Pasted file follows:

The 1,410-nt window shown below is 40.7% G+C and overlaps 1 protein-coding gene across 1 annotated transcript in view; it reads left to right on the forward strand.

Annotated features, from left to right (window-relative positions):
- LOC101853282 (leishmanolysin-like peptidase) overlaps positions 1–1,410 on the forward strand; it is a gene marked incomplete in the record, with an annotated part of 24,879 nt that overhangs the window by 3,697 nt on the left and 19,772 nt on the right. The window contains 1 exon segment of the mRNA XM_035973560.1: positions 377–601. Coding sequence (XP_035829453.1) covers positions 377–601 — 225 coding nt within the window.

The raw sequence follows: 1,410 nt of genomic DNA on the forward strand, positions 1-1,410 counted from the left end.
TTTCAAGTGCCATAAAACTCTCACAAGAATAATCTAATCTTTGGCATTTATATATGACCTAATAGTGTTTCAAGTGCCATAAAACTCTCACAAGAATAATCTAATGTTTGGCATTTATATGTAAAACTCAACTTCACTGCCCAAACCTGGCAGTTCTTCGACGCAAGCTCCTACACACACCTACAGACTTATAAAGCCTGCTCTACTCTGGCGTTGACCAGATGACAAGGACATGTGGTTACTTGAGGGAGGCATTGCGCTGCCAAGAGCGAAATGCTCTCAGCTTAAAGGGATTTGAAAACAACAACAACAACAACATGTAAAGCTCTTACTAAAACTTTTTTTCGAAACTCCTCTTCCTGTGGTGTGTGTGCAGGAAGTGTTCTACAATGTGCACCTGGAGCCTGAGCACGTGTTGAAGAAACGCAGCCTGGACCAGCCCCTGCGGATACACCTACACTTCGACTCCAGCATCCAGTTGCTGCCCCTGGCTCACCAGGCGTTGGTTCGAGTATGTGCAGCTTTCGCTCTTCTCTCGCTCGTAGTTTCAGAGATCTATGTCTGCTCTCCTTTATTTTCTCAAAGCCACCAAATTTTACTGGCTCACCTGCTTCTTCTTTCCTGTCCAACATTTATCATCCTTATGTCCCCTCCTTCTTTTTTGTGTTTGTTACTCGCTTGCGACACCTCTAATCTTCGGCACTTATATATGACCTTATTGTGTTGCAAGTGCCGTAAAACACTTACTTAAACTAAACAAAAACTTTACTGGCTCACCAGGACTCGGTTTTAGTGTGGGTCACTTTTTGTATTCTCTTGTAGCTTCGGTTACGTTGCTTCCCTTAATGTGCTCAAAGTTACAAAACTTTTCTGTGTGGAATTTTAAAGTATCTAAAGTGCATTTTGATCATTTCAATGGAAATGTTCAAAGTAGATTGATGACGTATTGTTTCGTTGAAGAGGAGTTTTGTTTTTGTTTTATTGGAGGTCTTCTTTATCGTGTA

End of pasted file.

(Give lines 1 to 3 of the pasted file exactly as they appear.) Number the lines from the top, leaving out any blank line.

The 1,410-nt window shown below is 40.7% G+C and overlaps 1 protein-coding gene across 1 annotated transcript in view; it reads left to right on the forward strand.

Annotated features, from left to right (window-relative positions):
- LOC101853282 (leishmanolysin-like peptidase) overlaps positions 1–1,410 on the forward strand; it is a gene marked incomplete in the record, with an annotated part of 24,879 nt that overhangs the window by 3,697 nt on the left and 19,772 nt on the right. The window contains 1 exon segment of the mRNA XM_035973560.1: positions 377–601. Coding sequence (XP_035829453.1) covers positions 377–601 — 225 coding nt within the window.